The iPad Mini will cut into full-size Apple iPad sales, according to predictions by two investment analysts this week.
The smaller iPad, widely expected to have a 7.8-inch screen, will draw 15%-20% of consumers who otherwise would have bought the larger size, the analysts estimate. But that still means most buyers will represent an "incremental opportunity" for Apple to increase its tablet market share through a smaller form factor.
SCUTTLEBUTT: iPad Mini rumor throwdown
The predictions are by Bill Choi, of Janney Capital Markets, and Piper Jaffray analyst Gene Munster. Choi says he expects the itsyPad to cannibalize 15% of iPad sales; Munster puts the figure at 20%. Their comments, in recent investor notes, were reported by Patrick Seitz, at Investor's Business Daily, among others
Choi thinks the small iPad, variously called iPad mini or iPad Air, will be especially attractive to women and children. He considers the "cannibalization risk" to both the iPad and iPod touch to be "modest." He predicts total iPad sales of 25.5 million for the final 2012 quarter. Of those, he expects that 6 million will be itsyPads; of those, 1 million will be to users who otherwise would have bought the full-size tablet, so the smaller tablet will reap 5 million net new iOS device users for Apple.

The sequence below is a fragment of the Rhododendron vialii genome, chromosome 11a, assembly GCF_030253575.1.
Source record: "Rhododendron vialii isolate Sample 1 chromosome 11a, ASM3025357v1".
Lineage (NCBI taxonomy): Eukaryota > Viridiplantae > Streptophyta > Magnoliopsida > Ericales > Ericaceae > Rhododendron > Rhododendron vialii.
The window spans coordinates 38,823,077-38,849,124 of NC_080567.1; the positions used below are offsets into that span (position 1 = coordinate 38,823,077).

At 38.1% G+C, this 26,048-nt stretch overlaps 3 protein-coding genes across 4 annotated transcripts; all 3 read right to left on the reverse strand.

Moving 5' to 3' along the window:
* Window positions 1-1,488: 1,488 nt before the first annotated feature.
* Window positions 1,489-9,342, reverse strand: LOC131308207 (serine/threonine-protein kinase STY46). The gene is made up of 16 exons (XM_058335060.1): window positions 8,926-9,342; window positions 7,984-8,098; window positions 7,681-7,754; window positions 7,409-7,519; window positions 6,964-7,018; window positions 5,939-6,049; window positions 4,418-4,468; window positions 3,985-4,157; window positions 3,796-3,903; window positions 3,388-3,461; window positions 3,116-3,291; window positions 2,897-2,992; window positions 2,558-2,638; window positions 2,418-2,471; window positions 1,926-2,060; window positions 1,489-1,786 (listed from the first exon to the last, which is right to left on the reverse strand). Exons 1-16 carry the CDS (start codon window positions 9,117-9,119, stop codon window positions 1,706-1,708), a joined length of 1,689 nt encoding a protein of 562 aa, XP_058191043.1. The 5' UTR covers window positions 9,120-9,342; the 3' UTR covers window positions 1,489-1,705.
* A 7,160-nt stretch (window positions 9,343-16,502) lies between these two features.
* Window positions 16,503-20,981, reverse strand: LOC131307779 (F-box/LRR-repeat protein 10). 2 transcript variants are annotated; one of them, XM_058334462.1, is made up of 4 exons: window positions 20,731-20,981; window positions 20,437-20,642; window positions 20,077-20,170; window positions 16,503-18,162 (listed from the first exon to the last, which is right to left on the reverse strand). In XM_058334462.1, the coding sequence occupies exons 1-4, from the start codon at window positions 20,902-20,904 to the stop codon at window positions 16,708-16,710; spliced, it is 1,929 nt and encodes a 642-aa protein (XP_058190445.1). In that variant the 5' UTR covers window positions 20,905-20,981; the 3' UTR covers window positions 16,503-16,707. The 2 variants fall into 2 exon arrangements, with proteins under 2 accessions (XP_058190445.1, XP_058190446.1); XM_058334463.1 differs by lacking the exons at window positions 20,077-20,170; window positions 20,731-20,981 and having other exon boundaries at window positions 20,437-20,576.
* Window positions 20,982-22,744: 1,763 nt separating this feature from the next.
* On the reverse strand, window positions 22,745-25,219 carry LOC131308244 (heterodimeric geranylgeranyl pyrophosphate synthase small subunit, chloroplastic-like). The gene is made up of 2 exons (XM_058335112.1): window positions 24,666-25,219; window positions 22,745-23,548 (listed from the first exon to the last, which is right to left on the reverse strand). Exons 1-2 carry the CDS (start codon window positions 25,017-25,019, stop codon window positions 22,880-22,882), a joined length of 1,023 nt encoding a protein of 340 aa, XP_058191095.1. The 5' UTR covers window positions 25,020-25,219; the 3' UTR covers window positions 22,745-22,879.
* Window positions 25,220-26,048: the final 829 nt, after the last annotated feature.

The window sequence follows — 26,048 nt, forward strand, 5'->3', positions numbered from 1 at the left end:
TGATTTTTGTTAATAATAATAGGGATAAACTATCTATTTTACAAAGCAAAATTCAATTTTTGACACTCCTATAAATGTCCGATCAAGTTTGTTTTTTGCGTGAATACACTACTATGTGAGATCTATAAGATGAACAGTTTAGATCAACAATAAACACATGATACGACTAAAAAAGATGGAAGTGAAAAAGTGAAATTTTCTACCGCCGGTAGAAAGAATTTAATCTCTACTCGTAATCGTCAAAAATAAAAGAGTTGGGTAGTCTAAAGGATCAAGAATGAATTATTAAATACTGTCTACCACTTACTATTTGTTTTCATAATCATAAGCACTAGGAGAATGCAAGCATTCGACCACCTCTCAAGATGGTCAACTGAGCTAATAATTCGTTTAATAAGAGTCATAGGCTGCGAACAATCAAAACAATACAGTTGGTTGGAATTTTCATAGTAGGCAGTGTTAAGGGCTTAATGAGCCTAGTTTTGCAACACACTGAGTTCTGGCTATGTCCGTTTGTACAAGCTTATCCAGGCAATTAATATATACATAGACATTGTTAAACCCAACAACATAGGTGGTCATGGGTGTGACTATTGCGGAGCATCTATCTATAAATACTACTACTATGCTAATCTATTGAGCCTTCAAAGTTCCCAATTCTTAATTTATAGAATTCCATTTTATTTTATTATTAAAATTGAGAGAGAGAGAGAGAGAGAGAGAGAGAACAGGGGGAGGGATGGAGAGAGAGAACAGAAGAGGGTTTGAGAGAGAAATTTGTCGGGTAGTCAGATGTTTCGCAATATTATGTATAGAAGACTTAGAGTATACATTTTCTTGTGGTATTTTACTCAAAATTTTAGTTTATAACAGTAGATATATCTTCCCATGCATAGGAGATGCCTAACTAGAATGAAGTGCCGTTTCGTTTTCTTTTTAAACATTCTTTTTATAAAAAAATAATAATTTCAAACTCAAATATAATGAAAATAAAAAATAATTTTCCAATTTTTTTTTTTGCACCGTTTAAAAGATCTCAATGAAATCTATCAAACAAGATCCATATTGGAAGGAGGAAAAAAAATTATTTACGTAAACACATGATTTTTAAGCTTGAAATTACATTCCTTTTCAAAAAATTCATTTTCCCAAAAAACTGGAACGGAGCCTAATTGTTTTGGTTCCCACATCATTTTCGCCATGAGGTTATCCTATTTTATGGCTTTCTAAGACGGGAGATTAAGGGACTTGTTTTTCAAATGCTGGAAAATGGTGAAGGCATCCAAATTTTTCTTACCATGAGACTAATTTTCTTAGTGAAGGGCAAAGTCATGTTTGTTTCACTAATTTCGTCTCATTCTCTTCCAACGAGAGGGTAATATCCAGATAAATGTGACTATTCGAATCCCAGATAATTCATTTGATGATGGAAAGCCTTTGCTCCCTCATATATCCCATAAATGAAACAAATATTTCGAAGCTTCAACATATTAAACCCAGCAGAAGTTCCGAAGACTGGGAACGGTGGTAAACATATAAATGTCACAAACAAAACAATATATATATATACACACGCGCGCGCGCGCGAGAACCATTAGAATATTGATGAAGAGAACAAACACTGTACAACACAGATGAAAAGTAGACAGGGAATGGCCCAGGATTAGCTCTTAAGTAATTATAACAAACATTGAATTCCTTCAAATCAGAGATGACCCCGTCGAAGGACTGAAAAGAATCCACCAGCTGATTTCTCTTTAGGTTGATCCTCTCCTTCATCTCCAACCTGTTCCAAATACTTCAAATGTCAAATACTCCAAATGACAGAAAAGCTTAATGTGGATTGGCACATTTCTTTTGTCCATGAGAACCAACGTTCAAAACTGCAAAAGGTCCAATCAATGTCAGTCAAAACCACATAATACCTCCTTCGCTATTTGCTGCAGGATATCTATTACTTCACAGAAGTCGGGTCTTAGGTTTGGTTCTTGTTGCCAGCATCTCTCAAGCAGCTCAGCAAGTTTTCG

Choi recently boosted his iPad sales forecast for Apple in fiscal 2013, which began Sept. 30, to 102 million units, from 82.2 million, nearly a 25% increase. For the full fiscal year, he predicts Apple will sell 32 million iPad Minis and 70 million full-size iPads, with the average selling price dropping to $480 from $521. Choi thinks the smaller tablet will have a price range of $299 to $399.
Piper Jaffray's Munster is predicting a lower price range: $249 to $299. He thinks the small tablet could account for 5% for Apple's sales in fiscal 2013, though it's not clear from the IBD story if "sales" means revenue or units. "We believe lower priced iPads will result in more adoption in education, emerging markets, and retail," according to Munster, as reported by IBD.
Like Choi, Munster estimates Apple will sell 5 million of the smaller iPads in the current quarter, and will reduce full-size iPad sales by 20%. But Munster predicts that iPad Mini sales will be 25% of Apple's tablet sales for fiscal 2013, far less than Choi's estimate.
Apple this week issued invites for an Oct. 23 event in San Jose teasing: "We've got a little more to show you."
John Cox covers wireless networking and mobile computing for Network World.
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